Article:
When I think of Anzac Day, I see little vignettes:
My great Uncle Jack never marched on Anzac Day even though he was a Military Medal recipient; but he always listened to the march on the radio, tears running down his face.
Uncle Teddy had a drawer where he put every white feather he was ever given by the self-righteous who called him a coward because he was not in uniform. As the story is told, he always smiled and thanked the giver like the gentleman he was; he knew they couldn’t see his lungs were destroyed by mustard gas in the First World War.
Aunty Ethel who seemed to have lived a Girls Own Adventure, told wonderful stories of being in the Land Army.
My brother marched as a member of the school cadet corps band – they went around 5 times!
Leaving home in the dark to go to the Dawn Service with my friends in our late teens and staying for the march. We lived near the city so our home became the backpackers’ hotel for the night.
The special meaning the day took on when my nephew was serving in Afghanistan.
In 2000, I read The Shoehorn Sonata by John Misto and my wish to know more about women who served in all theatres of war was spiked. I read White Coolies by Betty Jefferies and now took the time to read more about these amazing brave women.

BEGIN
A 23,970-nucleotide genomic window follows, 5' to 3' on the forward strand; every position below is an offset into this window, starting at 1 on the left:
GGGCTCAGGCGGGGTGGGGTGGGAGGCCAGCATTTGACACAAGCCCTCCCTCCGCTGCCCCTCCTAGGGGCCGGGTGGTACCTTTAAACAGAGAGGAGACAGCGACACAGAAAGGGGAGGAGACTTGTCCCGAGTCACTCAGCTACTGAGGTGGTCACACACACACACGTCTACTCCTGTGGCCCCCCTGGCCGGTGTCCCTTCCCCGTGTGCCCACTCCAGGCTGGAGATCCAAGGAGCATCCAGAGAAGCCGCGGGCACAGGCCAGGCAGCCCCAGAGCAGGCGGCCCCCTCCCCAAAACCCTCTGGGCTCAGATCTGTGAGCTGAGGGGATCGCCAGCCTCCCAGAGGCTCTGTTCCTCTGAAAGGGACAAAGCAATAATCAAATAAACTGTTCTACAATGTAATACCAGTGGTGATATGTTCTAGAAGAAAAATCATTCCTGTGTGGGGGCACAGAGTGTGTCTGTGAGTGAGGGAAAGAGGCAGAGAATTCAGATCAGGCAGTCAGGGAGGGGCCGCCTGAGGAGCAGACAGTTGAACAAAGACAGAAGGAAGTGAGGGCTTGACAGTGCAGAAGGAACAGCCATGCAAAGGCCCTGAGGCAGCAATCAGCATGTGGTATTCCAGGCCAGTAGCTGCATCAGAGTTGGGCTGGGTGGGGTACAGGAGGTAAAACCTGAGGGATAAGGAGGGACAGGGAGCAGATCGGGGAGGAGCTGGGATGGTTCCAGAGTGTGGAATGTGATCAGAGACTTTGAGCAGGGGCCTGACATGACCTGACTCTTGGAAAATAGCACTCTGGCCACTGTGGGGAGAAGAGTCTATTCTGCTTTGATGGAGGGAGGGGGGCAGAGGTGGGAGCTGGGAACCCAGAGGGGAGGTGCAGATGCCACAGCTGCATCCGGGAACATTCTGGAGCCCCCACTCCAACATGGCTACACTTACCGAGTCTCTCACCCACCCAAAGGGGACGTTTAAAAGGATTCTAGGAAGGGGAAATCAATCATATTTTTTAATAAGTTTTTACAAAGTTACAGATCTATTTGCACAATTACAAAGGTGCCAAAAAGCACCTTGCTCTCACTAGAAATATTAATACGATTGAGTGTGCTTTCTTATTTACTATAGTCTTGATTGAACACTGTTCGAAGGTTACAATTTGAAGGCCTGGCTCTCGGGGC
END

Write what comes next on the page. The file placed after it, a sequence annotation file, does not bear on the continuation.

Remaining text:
Listening with tears in my eyes to the Women’s Vocal Orchestra performing some pieces written by the women in a Japanese Prisoner of War camp in Belalau, immortalised by the movie Paradise Road.
Two further books sparked more interest, Horrie the War Dog and Bill the Bastard both by Roland Perry where I learned about the deeds of canine and equine heroes.
Bringing out the fold-up chairs each April 25 and finding our spot on the March route to honour the fallen and the returned.
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